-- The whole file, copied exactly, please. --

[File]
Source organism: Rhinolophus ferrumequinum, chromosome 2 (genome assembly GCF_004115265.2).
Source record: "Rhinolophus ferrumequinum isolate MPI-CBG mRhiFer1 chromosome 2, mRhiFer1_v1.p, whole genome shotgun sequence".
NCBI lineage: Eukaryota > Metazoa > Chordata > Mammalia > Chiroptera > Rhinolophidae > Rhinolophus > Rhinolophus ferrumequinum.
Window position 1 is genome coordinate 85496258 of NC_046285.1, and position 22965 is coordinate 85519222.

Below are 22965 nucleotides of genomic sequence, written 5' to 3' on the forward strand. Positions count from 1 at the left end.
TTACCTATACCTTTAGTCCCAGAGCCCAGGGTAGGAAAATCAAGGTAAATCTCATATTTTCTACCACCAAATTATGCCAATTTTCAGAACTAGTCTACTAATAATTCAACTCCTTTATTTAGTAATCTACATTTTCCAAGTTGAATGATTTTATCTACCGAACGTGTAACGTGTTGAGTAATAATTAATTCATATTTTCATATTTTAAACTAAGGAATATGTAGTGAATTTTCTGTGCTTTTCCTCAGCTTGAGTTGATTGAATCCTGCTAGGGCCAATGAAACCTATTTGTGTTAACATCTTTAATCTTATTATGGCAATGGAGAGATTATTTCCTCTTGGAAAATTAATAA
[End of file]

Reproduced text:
Source organism: Rhinolophus ferrumequinum, chromosome 2 (genome assembly GCF_004115265.2).
Source record: "Rhinolophus ferrumequinum isolate MPI-CBG mRhiFer1 chromosome 2, mRhiFer1_v1.p, whole genome shotgun sequence".
NCBI lineage: Eukaryota > Metazoa > Chordata > Mammalia > Chiroptera > Rhinolophidae > Rhinolophus > Rhinolophus ferrumequinum.
Window position 1 is genome coordinate 85496258 of NC_046285.1, and position 22965 is coordinate 85519222.

Below are 22965 nucleotides of genomic sequence, written 5' to 3' on the forward strand. Positions count from 1 at the left end.
TTACCTATACCTTTAGTCCCAGAGCCCAGGGTAGGAAAATCAAGGTAAATCTCATATTTTCTACCACCAAATTATGCCAATTTTCAGAACTAGTCTACTAATAATTCAACTCCTTTATTTAGTAATCTACATTTTCCAAGTTGAATGATTTTATCTACCGAACGTGTAACGTGTTGAGTAATAATTAATTCATATTTTCATATTTTAAACTAAGGAATATGTAGTGAATTTTCTGTGCTTTTCCTCAGCTTGAGTTGATTGAATCCTGCTAGGGCCAATGAAACCTATTTGTGTTAACATCTTTAATCTTATTATGGCAATGGAGAGATTATTTCCTCTTGGAAAATTAATAA